Persons with lawful custody of a body may permit it to undergo anatomical examination unless to their knowledge the deceased, during their lifetime, either in writing or verbally in the presence of two or more witnesses during the final illness, expressed the wish that their body should not undergo such examination, or unless the surviving spouse or senior next of kin requires the body to be interred or cremated without such examination (s 28 Human Tissue Act 1982(Vic) (“HTA 1982”)).
The body of any person who dies in a public hospital or other public institution may, in some circumstances, be used for anatomical research, unless to the knowledge of the licensee of the institution the deceased had expressed a desire either in writing (at any time during their lifetime) or verbally in the presence of two or more witnesses during the final illness that their body should not undergo such examination, or unless the surviving spouse or senior next of kin of the deceased requires the body to be interred or cremated without examination (s 32 HTA 1982).
A printed copy of this section of the HTA 1982 must be posted in the entrance hall or other conspicuous place of every penal establishment or public hospital (except psychiatric hospitals).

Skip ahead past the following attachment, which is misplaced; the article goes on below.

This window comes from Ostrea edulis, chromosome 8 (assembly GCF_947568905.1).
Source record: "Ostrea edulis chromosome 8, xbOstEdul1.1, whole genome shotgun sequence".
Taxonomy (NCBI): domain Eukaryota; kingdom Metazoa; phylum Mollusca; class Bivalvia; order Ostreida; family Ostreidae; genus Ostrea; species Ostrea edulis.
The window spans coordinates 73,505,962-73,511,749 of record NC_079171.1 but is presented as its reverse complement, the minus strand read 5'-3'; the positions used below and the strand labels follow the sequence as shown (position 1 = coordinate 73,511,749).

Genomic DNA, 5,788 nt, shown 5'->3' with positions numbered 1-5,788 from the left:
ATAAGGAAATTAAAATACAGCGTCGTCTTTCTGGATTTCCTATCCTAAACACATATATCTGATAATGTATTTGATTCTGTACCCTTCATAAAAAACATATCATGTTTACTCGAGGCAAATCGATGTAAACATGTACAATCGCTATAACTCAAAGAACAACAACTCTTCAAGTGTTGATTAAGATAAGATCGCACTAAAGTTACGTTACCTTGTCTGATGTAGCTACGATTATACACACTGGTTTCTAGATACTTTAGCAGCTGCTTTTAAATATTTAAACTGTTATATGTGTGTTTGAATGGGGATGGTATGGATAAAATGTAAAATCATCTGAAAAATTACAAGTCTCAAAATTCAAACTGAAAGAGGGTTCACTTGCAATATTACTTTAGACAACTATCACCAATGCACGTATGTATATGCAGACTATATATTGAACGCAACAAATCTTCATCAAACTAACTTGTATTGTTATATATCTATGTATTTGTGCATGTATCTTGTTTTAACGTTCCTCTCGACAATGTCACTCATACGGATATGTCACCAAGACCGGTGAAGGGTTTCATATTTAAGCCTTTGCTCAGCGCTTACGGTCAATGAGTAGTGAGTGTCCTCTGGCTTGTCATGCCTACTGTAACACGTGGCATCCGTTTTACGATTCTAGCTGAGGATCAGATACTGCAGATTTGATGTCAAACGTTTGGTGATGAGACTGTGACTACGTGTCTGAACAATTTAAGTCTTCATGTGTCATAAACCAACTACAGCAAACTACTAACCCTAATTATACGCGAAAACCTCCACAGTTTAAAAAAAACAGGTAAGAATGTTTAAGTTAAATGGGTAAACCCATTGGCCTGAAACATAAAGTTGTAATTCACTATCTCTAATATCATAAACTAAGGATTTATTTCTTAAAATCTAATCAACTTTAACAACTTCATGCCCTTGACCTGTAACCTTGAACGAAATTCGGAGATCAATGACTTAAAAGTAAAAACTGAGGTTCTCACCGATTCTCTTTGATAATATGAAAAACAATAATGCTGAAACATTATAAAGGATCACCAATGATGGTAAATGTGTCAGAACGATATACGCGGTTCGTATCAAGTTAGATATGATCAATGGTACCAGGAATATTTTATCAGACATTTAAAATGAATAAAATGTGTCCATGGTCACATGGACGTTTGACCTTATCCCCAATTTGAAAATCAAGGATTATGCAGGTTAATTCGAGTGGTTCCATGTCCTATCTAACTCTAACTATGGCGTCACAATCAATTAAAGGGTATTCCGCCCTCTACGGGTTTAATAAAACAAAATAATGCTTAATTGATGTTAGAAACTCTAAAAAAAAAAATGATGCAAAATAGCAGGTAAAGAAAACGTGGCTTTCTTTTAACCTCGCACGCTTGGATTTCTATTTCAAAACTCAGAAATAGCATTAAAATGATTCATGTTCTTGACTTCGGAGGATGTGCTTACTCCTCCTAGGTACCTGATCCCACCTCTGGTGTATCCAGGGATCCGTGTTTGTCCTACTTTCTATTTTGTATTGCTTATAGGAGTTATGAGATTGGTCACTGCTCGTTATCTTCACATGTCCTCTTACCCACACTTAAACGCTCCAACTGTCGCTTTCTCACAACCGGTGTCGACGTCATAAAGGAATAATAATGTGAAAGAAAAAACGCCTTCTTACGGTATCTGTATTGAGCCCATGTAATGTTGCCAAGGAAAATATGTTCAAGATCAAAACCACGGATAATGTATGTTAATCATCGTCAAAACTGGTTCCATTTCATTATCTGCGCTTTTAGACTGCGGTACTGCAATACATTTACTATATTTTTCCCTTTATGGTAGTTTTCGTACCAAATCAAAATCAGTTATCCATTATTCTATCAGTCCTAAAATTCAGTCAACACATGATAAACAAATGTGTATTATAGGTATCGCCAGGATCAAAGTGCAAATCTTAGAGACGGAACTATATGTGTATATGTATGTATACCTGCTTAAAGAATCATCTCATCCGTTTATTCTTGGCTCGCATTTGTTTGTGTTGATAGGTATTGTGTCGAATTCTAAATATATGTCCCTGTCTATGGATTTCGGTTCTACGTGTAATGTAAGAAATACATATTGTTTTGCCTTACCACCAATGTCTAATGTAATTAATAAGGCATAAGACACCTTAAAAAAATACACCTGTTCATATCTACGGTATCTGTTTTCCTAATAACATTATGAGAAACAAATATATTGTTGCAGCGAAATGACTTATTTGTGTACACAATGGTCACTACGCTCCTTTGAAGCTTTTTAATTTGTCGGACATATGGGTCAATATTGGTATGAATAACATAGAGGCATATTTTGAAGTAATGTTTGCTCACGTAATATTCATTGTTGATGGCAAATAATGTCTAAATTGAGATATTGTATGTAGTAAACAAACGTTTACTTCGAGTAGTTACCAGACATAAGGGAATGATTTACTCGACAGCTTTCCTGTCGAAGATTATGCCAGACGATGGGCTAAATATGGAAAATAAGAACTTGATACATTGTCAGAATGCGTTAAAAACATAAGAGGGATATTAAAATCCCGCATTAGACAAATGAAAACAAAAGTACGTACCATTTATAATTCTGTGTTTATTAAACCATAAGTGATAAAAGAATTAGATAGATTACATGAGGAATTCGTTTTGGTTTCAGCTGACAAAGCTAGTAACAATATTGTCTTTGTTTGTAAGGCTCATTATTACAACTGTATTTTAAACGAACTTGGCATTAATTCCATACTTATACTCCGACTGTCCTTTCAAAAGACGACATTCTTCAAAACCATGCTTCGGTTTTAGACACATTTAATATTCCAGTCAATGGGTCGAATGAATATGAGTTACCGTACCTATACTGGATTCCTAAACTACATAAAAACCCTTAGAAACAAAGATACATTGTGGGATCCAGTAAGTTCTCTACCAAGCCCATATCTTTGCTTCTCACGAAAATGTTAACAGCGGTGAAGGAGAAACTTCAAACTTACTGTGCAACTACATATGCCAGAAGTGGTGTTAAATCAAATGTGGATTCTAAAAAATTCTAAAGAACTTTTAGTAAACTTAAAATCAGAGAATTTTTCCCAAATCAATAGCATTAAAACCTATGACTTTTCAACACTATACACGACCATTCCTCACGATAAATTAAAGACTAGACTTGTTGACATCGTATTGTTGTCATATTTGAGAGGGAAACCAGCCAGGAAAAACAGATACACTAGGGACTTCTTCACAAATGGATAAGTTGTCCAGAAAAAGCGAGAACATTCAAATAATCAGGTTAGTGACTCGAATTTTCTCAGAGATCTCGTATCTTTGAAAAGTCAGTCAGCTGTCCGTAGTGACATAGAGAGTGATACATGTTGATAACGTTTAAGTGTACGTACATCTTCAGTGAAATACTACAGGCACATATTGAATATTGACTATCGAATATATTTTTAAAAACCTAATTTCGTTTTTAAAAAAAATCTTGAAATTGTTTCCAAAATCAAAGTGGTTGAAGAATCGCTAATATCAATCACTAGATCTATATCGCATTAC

A deceased person’s surviving spouse or senior next of kin can prevent such an examination if they require the body to be interred or cremated without such examination.
The option of donating one’s body to anatomical research is no longer open in practice. Currently, supply exceeds demand in the university medical schools and for the time being such donations are not being accepted. The position is different with regard to parts of the body such as kidneys and eyes which, if in good condition and removed from the body soon after death, may be used in transplant operations. The HTA 1982 provides that an adult may authorise the use of their body for transplant purposes. Appropriate notification should be carried at all times if this is desired (s 26 HTA 1982).